In February 2021, the bodies of two women were found buried in plastic containers in the courtyard of a trap house. Stefhany Rodríguez, 32, was one of them. Her family had reported her missing to the police the previous July. Nobody was looking for the other woman, Karina Díaz, aged 24.
Seven other young women who frequented the trap houses were also reported missing. In 2019, Florencia Barrales (19 years old) vanished in March and Gina Rodríguez (27) in September. In 2020, Yamila Estévez (20) disappeared in January, Jennifer Gómez (19) and Daniela Virginia Bera (22) in February, and Micaela Ramírez (21) in December. Tatiana Pintos (35) went missing in January 2022.
Their families went to their nearest police stations when the women stopped their sporadic visits and communications with home. “She’s a drug addict” or “she must have gone off with her boyfriend” were the most common responses from the police, the mothers told openDemocracy.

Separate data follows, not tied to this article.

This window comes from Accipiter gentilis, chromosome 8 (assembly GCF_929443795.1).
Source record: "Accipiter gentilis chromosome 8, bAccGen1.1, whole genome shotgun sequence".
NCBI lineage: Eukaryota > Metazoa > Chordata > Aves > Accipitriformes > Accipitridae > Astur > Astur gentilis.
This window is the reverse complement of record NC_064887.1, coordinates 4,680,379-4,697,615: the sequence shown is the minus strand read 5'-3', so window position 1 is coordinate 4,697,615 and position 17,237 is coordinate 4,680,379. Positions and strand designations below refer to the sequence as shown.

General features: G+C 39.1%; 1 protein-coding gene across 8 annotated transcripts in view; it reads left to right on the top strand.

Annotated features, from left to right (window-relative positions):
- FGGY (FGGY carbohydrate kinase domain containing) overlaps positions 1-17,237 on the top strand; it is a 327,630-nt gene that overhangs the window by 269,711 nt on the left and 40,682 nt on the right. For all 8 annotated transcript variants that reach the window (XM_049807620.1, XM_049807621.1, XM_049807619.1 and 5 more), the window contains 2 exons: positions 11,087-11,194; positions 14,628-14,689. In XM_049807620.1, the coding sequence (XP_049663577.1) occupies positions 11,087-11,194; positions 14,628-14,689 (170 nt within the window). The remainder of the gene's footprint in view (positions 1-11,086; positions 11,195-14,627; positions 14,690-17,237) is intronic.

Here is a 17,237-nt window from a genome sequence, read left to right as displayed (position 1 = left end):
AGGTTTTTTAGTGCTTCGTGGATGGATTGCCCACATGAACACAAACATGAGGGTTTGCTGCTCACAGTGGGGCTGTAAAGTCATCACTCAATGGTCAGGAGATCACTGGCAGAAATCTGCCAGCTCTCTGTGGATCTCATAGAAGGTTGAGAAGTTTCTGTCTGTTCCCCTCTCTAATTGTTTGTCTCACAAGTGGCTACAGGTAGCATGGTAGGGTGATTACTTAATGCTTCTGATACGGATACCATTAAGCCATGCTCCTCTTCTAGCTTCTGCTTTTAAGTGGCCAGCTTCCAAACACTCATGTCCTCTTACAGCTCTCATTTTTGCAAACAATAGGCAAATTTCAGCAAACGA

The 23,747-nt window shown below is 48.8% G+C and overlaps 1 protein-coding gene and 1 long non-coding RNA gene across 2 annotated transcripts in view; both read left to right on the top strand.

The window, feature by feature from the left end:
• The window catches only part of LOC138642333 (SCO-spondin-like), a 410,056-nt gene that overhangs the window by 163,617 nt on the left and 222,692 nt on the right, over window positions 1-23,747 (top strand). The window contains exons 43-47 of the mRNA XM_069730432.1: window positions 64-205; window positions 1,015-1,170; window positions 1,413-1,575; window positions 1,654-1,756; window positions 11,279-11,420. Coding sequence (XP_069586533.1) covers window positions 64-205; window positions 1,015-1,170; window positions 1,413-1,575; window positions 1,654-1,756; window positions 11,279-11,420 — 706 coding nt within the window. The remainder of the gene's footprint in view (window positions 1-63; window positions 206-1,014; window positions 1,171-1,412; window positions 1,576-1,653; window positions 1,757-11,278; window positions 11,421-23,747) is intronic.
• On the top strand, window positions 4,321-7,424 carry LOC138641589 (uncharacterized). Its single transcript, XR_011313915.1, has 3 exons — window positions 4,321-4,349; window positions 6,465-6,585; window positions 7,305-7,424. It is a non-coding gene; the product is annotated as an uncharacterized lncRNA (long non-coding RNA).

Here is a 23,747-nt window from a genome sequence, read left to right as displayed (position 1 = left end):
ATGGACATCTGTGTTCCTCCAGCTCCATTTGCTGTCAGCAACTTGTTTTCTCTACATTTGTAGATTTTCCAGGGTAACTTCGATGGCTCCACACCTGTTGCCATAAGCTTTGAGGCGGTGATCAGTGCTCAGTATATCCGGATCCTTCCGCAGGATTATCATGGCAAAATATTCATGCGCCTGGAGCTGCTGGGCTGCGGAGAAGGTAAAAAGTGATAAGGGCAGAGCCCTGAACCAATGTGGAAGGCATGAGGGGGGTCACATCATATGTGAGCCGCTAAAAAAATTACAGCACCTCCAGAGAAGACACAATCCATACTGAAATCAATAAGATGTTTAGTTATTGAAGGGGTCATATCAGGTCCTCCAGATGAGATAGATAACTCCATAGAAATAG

The authorities’ refusal to provide information makes it impossible to know how the women’s names eventually made it onto the official register of the absent persons department. Two families said they personally brought their cases to the department after realising the investigators there had no knowledge of their loved ones.
DENG began advising the families, and soon they learned of each other’s shared plight. Some of the young women knew each other. Some had run away from their families before. At least two had been locked up in trap houses for several weeks and then released, according to their families. One mother even knew her daughter was being held in a trap house and reported her kidnapping to the police, but they made no attempt to rescue her.
In September 2021, the mothers of the six women who had gone missing in 2019 and 2020 were fed up with the lack of police action. With the support of DENG, they filed a joint complaint at the prosecutor's office, alleging that their daughters had been trafficked, and demanded an investigation.
“Their disappearances have to be investigated taking into account what they have in common, but also because we have all encountered the same obstacles and irregularities in our search for justice,” said Florencia Barrales’s mother, Elizabeth Techera, after filing the complaint.